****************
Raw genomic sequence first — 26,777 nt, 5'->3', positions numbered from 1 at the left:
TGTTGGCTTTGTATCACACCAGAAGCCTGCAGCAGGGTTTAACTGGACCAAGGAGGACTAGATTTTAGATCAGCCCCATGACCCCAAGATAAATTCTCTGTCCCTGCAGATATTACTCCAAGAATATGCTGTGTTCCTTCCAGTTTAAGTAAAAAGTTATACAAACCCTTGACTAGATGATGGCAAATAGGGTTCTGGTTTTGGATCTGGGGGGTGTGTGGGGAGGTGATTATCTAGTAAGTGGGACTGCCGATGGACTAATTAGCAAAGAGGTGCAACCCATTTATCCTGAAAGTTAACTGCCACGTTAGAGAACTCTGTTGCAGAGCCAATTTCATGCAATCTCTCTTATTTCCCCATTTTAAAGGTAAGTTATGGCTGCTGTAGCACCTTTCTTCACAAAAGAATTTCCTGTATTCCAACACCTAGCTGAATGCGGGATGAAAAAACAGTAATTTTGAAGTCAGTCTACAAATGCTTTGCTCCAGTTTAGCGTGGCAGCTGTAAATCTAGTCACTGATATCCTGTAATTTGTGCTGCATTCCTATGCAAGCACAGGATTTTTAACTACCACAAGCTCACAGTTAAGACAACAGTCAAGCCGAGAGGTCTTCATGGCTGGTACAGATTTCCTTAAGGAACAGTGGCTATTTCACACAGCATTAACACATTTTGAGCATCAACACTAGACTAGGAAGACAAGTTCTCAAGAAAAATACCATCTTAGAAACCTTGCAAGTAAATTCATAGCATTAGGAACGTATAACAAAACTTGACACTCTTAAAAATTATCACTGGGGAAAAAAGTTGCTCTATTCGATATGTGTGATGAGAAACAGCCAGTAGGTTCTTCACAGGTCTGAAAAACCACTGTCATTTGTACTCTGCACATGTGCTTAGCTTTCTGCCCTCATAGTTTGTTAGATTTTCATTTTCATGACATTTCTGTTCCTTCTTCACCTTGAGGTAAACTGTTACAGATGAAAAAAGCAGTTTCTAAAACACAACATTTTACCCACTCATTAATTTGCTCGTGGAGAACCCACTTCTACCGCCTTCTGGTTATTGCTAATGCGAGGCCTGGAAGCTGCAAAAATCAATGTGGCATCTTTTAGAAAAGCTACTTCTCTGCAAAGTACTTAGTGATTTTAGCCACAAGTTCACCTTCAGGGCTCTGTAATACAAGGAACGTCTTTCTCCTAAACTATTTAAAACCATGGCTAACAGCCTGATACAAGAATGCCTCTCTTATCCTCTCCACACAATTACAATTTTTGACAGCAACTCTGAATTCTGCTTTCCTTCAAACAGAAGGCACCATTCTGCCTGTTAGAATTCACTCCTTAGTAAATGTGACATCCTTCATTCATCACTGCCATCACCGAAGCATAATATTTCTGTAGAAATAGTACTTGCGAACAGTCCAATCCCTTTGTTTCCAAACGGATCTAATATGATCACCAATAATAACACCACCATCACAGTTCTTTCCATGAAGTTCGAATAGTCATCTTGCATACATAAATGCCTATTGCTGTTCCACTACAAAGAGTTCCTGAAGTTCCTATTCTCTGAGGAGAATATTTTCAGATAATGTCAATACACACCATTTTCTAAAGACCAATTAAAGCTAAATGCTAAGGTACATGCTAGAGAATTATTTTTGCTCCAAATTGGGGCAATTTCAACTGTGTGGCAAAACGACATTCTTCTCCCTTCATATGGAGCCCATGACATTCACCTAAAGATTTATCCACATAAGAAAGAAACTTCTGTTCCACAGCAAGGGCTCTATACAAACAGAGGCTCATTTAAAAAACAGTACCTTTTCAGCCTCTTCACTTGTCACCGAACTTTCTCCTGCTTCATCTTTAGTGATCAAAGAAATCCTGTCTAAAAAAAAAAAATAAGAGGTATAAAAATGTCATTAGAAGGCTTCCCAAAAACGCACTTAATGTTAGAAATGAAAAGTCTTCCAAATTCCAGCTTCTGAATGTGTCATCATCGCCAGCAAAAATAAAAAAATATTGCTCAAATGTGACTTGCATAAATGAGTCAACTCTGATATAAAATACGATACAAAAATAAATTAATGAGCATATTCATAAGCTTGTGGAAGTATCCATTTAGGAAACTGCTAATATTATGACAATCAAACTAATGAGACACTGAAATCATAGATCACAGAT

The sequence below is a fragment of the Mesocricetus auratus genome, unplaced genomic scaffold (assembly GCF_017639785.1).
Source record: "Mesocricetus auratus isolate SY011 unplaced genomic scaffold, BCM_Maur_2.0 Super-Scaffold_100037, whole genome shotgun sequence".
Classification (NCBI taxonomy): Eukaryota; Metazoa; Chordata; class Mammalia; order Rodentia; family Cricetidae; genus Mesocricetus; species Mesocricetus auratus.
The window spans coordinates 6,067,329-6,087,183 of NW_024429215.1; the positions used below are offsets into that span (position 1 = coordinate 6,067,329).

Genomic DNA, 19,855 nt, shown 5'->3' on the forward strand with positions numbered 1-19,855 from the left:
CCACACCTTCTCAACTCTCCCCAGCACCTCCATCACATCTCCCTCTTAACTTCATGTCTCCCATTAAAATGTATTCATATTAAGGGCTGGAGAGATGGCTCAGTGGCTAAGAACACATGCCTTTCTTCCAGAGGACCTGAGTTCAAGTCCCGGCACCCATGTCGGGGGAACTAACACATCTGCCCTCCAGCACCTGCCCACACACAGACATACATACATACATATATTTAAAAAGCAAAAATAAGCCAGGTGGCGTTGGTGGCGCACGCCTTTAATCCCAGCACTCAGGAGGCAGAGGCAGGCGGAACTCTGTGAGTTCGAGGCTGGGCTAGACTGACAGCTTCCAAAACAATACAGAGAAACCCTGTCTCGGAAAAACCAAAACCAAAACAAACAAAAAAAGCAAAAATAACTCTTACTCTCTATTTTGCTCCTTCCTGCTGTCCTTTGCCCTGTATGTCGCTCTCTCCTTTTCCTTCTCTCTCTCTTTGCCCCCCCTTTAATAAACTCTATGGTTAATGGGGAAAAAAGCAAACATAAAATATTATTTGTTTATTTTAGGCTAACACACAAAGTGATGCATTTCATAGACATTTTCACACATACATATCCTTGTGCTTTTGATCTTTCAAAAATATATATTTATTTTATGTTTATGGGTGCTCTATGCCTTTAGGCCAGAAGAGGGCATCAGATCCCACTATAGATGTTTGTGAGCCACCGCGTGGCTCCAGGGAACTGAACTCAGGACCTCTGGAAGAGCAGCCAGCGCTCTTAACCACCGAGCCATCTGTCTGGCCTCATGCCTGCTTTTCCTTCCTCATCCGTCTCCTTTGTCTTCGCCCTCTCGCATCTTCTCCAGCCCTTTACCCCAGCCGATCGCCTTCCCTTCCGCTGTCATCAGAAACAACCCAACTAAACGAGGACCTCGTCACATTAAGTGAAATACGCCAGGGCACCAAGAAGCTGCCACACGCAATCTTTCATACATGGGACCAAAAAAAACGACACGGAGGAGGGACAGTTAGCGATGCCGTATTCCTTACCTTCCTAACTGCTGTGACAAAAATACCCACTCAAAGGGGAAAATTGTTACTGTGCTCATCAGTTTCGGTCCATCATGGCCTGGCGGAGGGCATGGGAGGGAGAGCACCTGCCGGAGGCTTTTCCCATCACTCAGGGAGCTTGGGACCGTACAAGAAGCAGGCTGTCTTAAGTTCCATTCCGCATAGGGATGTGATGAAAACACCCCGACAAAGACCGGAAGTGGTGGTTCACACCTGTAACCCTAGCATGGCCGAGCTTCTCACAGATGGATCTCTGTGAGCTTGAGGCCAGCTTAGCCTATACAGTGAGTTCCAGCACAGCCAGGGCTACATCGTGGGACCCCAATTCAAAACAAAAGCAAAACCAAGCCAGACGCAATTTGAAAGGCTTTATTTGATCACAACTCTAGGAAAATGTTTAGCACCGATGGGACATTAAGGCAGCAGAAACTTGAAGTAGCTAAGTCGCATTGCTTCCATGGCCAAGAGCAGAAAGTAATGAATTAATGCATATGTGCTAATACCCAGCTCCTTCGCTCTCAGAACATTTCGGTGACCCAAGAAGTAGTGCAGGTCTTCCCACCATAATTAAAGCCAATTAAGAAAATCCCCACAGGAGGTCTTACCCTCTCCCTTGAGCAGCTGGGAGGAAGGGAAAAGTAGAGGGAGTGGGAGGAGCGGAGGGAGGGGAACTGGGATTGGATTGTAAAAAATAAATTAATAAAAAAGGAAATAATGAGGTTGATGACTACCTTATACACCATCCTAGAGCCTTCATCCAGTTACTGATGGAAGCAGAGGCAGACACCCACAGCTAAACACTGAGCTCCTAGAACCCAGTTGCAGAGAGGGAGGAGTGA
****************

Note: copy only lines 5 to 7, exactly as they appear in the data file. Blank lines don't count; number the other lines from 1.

Classification (NCBI taxonomy): Eukaryota; Metazoa; Chordata; class Mammalia; order Rodentia; family Cricetidae; genus Mesocricetus; species Mesocricetus auratus.
The window spans coordinates 6,067,329-6,087,183 of NW_024429215.1; the positions used below are offsets into that span (position 1 = coordinate 6,067,329).

Genomic DNA, 19,855 nt, shown 5'->3' on the forward strand with positions numbered 1-19,855 from the left: